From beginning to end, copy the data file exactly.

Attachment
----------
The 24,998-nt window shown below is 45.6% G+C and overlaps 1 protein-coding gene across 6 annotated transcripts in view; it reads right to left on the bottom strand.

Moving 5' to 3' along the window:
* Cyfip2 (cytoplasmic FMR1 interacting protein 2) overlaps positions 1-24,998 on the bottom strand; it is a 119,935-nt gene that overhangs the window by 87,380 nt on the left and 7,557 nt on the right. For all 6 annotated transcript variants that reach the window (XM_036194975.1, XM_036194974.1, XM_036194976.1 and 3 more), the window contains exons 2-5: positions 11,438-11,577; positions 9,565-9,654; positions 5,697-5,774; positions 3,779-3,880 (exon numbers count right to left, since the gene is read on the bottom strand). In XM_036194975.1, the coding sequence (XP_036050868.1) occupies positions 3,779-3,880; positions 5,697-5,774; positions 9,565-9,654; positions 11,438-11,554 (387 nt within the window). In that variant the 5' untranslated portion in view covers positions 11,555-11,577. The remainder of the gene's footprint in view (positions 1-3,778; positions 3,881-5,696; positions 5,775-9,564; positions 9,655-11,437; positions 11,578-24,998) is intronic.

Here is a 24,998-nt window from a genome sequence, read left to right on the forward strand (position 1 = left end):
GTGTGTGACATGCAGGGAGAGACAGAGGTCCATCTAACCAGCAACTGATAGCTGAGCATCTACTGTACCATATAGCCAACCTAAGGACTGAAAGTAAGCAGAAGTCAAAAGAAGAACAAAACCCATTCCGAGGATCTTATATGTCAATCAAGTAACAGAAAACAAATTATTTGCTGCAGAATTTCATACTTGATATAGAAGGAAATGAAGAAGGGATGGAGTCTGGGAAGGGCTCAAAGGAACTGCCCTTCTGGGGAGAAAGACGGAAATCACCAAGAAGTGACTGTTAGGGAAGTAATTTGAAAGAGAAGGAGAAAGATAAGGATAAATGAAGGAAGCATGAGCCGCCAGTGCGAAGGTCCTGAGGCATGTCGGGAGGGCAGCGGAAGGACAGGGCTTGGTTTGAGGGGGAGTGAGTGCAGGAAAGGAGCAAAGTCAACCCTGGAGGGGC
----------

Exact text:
The 24,998-nt window shown below is 45.6% G+C and overlaps 1 protein-coding gene across 6 annotated transcripts in view; it reads right to left on the bottom strand.

Moving 5' to 3' along the window:
* Cyfip2 (cytoplasmic FMR1 interacting protein 2) overlaps positions 1-24,998 on the bottom strand; it is a 119,935-nt gene that overhangs the window by 87,380 nt on the left and 7,557 nt on the right. For all 6 annotated transcript variants that reach the window (XM_036194975.1, XM_036194974.1, XM_036194976.1 and 3 more), the window contains exons 2-5: positions 11,438-11,577; positions 9,565-9,654; positions 5,697-5,774; positions 3,779-3,880 (exon numbers count right to left, since the gene is read on the bottom strand). In XM_036194975.1, the coding sequence (XP_036050868.1) occupies positions 3,779-3,880; positions 5,697-5,774; positions 9,565-9,654; positions 11,438-11,554 (387 nt within the window). In that variant the 5' untranslated portion in view covers positions 11,555-11,577. The remainder of the gene's footprint in view (positions 1-3,778; positions 3,881-5,696; positions 5,775-9,564; positions 9,655-11,437; positions 11,578-24,998) is intronic.

Here is a 24,998-nt window from a genome sequence, read left to right on the forward strand (position 1 = left end):
GTGTGTGACATGCAGGGAGAGACAGAGGTCCATCTAACCAGCAACTGATAGCTGAGCATCTACTGTACCATATAGCCAACCTAAGGACTGAAAGTAAGCAGAAGTCAAAAGAAGAACAAAACCCATTCCGAGGATCTTATATGTCAATCAAGTAACAGAAAACAAATTATTTGCTGCAGAATTTCATACTTGATATAGAAGGAAATGAAGAAGGGATGGAGTCTGGGAAGGGCTCAAAGGAACTGCCCTTCTGGGGAGAAAGACGGAAATCACCAAGAAGTGACTGTTAGGGAAGTAATTTGAAAGAGAAGGAGAAAGATAAGGATAAATGAAGGAAGCATGAGCCGCCAGTGCGAAGGTCCTGAGGCATGTCGGGAGGGCAGCGGAAGGACAGGGCTTGGTTTGAGGGGGAGTGAGTGCAGGAAAGGAGCAAAGTCAACCCTGGAGGGGC